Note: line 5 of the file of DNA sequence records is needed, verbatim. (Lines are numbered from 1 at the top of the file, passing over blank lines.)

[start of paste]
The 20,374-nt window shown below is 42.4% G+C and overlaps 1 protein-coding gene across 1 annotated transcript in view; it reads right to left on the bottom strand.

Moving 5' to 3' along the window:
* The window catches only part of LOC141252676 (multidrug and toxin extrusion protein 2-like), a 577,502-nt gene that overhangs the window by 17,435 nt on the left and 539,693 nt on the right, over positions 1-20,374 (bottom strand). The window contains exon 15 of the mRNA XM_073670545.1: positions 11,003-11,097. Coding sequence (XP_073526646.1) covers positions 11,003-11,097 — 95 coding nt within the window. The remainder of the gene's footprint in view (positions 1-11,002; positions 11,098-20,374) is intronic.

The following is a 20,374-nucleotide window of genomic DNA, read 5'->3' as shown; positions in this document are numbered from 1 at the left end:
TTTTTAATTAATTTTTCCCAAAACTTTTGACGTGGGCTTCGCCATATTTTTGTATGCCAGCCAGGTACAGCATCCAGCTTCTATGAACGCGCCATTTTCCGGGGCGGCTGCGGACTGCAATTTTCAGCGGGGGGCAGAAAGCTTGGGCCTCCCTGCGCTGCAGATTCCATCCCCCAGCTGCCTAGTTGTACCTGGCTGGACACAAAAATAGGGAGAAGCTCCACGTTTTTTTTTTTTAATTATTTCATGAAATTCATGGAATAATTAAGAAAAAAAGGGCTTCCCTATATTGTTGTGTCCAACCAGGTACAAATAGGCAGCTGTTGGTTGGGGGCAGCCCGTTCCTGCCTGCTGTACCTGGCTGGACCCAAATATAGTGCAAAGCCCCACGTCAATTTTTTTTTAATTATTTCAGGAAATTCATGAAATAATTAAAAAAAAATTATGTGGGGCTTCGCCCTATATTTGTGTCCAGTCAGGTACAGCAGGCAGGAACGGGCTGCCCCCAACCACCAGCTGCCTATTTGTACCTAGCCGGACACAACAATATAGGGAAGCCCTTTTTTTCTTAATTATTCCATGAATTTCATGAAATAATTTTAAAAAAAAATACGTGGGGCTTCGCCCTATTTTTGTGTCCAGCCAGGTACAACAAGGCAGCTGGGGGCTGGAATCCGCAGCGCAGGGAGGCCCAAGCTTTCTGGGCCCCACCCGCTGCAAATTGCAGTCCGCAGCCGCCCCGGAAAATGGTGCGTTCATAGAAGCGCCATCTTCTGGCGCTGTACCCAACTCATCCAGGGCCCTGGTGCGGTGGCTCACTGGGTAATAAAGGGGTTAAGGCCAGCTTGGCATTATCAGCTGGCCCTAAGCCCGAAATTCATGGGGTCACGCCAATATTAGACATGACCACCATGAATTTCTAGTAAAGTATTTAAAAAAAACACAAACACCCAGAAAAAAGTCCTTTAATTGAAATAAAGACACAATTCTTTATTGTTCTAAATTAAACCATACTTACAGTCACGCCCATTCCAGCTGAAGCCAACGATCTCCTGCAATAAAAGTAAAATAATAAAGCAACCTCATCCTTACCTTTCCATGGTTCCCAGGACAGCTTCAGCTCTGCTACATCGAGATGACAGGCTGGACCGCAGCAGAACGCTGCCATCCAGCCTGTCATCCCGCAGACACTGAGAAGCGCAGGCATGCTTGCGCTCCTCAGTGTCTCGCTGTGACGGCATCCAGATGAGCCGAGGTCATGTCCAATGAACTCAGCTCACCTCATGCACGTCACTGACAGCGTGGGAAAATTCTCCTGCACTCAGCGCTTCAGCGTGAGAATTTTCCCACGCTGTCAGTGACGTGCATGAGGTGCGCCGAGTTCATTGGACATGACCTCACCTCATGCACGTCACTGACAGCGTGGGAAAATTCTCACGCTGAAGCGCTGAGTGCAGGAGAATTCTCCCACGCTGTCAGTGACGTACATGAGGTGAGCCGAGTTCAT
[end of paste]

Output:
TTTTTAATTAATTTTTCCCAAAACTTTTGACGTGGGCTTCGCCATATTTTTGTATGCCAGCCAGGTACAGCATCCAGCTTCTATGAACGCGCCATTTTCCGGGGCGGCTGCGGACTGCAATTTTCAGCGGGGGGCAGAAAGCTTGGGCCTCCCTGCGCTGCAGATTCCATCCCCCAGCTGCCTAGTTGTACCTGGCTGGACACAAAAATAGGGAGAAGCTCCACGTTTTTTTTTTTTAATTATTTCATGAAATTCATGGAATAATTAAGAAAAAAAGGGCTTCCCTATATTGTTGTGTCCAACCAGGTACAAATAGGCAGCTGTTGGTTGGGGGCAGCCCGTTCCTGCCTGCTGTACCTGGCTGGACCCAAATATAGTGCAAAGCCCCACGTCAATTTTTTTTTAATTATTTCAGGAAATTCATGAAATAATTAAAAAAAAATTATGTGGGGCTTCGCCCTATATTTGTGTCCAGTCAGGTACAGCAGGCAGGAACGGGCTGCCCCCAACCACCAGCTGCCTATTTGTACCTAGCCGGACACAACAATATAGGGAAGCCCTTTTTTTCTTAATTATTCCATGAATTTCATGAAATAATTTTAAAAAAAAATACGTGGGGCTTCGCCCTATTTTTGTGTCCAGCCAGGTACAACAAGGCAGCTGGGGGCTGGAATCCGCAGCGCAGGGAGGCCCAAGCTTTCTGGGCCCCACCCGCTGCAAATTGCAGTCCGCAGCCGCCCCGGAAAATGGTGCGTTCATAGAAGCGCCATCTTCTGGCGCTGTACCCAACTCATCCAGGGCCCTGGTGCGGTGGCTCACTGGGTAATAAAGGGGTTAAGGCCAGCTTGGCATTATCAGCTGGCCCTAAGCCCGAAATTCATGGGGTCACGCCAATATTAGACATGACCACCATGAATTTCTAGTAAAGTATTTAAAAAAAACACAAACACCCAGAAAAAAGTCCTTTAATTGAAATAAAGACACAATTCTTTATTGTTCTAAATTAAACCATACTTACAGTCACGCCCATTCCAGCTGAAGCCAACGATCTCCTGCAATAAAAGTAAAATAATAAAGCAACCTCATCCTTACCTTTCCATGGTTCCCAGGACAGCTTCAGCTCTGCTACATCGAGATGACAGGCTGGACCGCAGCAGAACGCTGCCATCCAGCCTGTCATCCCGCAGACACTGAGAAGCGCAGGCATGCTTGCGCTCCTCAGTGTCTCGCTGTGACGGCATCCAGATGAGCCGAGGTCATGTCCAATGAACTCAGCTCACCTCATGCACGTCACTGACAGCGTGGGAAAATTCTCCTGCACTCAGCGCTTCAGCGTGAGAATTTTCCCACGCTGTCAGTGACGTGCATGAGGTGCGCCGAGTTCATTGGACATGACCTCACCTCATGCACGTCACTGACAGCGTGGGAAAATTCTCACGCTGAAGCGCTGAGTGCAGGAGAATTCTCCCACGCTGTCAGTGACGTACATGAGGTGAGCCGAGTTCAT